Wet nose, warm heart
Dogs, along with other animals, have been scientifically proven to positively influence our mental wellbeing.
The support, friendship and ease we get from interacting with dogs is what makes them great assistance animals.
They can provide medical aid, and companionship for people living with mental health issues, disability, and chronic illness.
Types of assistance dogs
Assistance Dogs Australia defines an assistance dog as any dog that is helping a person with a disability and has met the state standards for public access rights.
They are specifically trained to provide particular health supports or tasks directly related to their owner’s disability.
In the eyes of the law, an assistance dog/animal is a medical aid, whereas a therapy/emotional support dog/animal are not specifically trained and not considered a medical aid.
The Department of Veteran’s Affairs (DVA) lists four kinds of assistance dogs:
- Guide dogs – for helping people who are blind or visually impaired live independently.
- Hearing dogs – for people who are deaf or have hearing loss, the dogs will alert the owner to certain sounds, or lead them to the source of the noise.
- Mobility dogs – assists people with mobility issues in their home by opening and closing doors and activating switches.
- Psychiatric assistance dogs – these animals are trained to recognise and respond to signs of distress and perform tasks to alleviate the symptoms.
A person using a harnessed guide dog or assistance dog is allowed entry into all public places, whereas therapy dogs do not have the same access rights.
Supporting people with disability
Assistance dogs can help people living with psychological and psychosocial conditions, such as post-traumatic stress disorder (PTSD) or anxiety, feel safe, calm, and confident when out in public spaces.
When a person of any age, experiences intense or repeated trauma they can develop PTSD, even complex-PTSD (c-PTSD).
Beyond Blue describe effects of this manifesting as reliving the event, being overly alert or wound up, avoiding reminders of the event, and feeling emotionally numb.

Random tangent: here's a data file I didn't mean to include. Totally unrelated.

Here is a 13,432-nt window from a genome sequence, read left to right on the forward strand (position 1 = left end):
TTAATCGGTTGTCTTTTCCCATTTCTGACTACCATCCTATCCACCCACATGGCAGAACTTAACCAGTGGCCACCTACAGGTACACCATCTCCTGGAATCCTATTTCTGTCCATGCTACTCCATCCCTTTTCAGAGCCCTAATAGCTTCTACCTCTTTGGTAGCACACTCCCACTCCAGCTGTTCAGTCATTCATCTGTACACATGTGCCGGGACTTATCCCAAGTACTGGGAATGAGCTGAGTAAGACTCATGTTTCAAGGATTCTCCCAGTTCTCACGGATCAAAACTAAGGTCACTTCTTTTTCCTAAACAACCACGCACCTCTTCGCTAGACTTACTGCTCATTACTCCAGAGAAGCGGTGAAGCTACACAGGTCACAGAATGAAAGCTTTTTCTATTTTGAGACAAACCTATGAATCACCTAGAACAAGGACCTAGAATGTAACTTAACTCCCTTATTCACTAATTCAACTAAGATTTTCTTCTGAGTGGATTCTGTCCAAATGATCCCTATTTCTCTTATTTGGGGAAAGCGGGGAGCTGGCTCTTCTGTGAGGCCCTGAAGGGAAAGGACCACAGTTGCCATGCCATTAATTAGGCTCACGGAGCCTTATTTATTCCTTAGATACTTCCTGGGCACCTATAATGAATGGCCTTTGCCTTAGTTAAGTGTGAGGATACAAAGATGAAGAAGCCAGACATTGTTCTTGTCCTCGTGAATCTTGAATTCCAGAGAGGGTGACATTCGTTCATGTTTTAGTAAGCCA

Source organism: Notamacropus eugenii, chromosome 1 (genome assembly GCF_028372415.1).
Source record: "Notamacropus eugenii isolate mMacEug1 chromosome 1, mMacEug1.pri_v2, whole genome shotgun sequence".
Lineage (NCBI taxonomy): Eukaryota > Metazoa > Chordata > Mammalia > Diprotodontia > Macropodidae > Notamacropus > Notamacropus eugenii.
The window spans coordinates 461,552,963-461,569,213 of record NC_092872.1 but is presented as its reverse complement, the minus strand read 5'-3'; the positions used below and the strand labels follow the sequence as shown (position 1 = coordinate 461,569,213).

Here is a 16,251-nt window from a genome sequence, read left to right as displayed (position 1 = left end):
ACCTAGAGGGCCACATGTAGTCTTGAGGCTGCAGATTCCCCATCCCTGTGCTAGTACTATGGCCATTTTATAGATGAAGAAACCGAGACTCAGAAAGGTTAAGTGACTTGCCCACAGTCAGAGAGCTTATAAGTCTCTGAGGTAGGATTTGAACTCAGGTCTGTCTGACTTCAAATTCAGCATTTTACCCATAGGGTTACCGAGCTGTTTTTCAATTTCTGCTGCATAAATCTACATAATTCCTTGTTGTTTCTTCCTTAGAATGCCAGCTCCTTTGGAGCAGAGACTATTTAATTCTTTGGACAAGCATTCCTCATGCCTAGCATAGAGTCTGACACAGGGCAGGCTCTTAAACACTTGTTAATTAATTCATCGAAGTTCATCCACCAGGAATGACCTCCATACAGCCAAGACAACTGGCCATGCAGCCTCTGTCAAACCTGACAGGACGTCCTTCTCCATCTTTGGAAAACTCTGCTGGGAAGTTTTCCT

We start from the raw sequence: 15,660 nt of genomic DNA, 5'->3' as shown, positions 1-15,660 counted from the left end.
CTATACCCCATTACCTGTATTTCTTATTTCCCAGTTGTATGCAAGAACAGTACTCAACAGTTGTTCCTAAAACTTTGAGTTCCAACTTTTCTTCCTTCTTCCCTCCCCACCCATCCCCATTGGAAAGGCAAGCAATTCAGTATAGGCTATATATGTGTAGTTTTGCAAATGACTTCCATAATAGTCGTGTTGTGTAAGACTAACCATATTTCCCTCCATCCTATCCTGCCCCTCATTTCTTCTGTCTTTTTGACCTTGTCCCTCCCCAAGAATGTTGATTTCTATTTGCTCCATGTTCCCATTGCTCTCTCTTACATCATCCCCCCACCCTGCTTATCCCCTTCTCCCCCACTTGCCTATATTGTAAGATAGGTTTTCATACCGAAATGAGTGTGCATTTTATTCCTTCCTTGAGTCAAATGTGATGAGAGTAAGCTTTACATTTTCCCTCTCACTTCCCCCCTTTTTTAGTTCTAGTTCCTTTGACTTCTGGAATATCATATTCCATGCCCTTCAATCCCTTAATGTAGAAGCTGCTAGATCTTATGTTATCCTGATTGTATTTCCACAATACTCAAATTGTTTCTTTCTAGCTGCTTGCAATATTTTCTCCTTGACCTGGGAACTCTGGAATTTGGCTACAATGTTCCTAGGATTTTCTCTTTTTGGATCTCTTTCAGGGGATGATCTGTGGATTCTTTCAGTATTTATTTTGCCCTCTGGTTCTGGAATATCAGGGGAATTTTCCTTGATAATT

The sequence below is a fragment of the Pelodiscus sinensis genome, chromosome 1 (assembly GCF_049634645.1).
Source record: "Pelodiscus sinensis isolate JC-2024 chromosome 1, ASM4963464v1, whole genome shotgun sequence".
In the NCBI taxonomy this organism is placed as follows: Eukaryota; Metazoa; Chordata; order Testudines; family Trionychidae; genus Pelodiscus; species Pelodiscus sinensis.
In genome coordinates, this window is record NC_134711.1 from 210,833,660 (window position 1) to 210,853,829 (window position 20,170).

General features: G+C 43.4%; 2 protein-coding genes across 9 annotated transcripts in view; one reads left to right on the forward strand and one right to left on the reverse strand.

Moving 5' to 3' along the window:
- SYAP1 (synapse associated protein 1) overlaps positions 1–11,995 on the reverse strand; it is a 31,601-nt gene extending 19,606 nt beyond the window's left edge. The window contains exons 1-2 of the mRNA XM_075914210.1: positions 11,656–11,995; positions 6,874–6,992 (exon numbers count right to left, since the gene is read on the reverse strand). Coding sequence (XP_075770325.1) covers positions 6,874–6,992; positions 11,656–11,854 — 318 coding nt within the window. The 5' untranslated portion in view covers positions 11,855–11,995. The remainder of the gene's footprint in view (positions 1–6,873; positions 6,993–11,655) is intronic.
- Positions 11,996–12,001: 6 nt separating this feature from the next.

Further symptoms include low mood or depression, severe anxiety, reactivity, irritability, agitation, increased stress responses, disturbed sleep, nightmares, and disassociation.
PTSD UK highlights how assistance dogs can be trained to support their owners and improve their quality of life.
- Improved self-sufficiency by assisting with daily tasks
- Providing grounding through the dog’s consistent and positive presence
- Self-harm and repetitive motion interruptions
- Crowd control
- Guide to exit or home
- Waking their owner when they have a nightmare
- Easing symptoms of hypervigilance
- Provide tactile stimulation to help with anxiety attacks
- General social support
- Giving unconditional love
- Help stabilising intense emotions
The positive impact of companionship
Assistance dogs can have a significant impact on the wellbeing of their owner.
Whether it is pushing a crosswalk button or providing comfort after a nightmare, assistance dogs may substantially reduce a person’s caring needs.
Some other positive impacts include:
- Make independence more attainable for people living with disability – by doing specific tasks for their owners, the dog can help build their owner’s confidence and improve mobility. Dogs can even be trained to assist their owner to take medication.
- They are continually alert – assistance dogs can be trained to assist people with specific medical conditions such as epilepsy. After being alerted by their animal, they can call for help or get to a safe environment before it happens. The dogs are also trained to seek extra help or attract attention if needed.
- Companionship – assistance dogs can provide physical support and they also provide immeasurable emotional support. Assistance dogs are loyal companions, easing their owner’s feelings of loneliness and insecurity with their consistent presence in their lives. This is especially helpful for people with chronic mental health conditions.
- Assistance dogs – NDIS
- Assistance animals and the Disability Discrimination Act 1992 (Cth) – Australian Human Rights Commission
- Laws in Australia – Canine Essentials
- What is the difference between an assistance dog and an emotional support dog? – Assistance Dogs Australia
- Therapy dogs – Guide Dogs Australia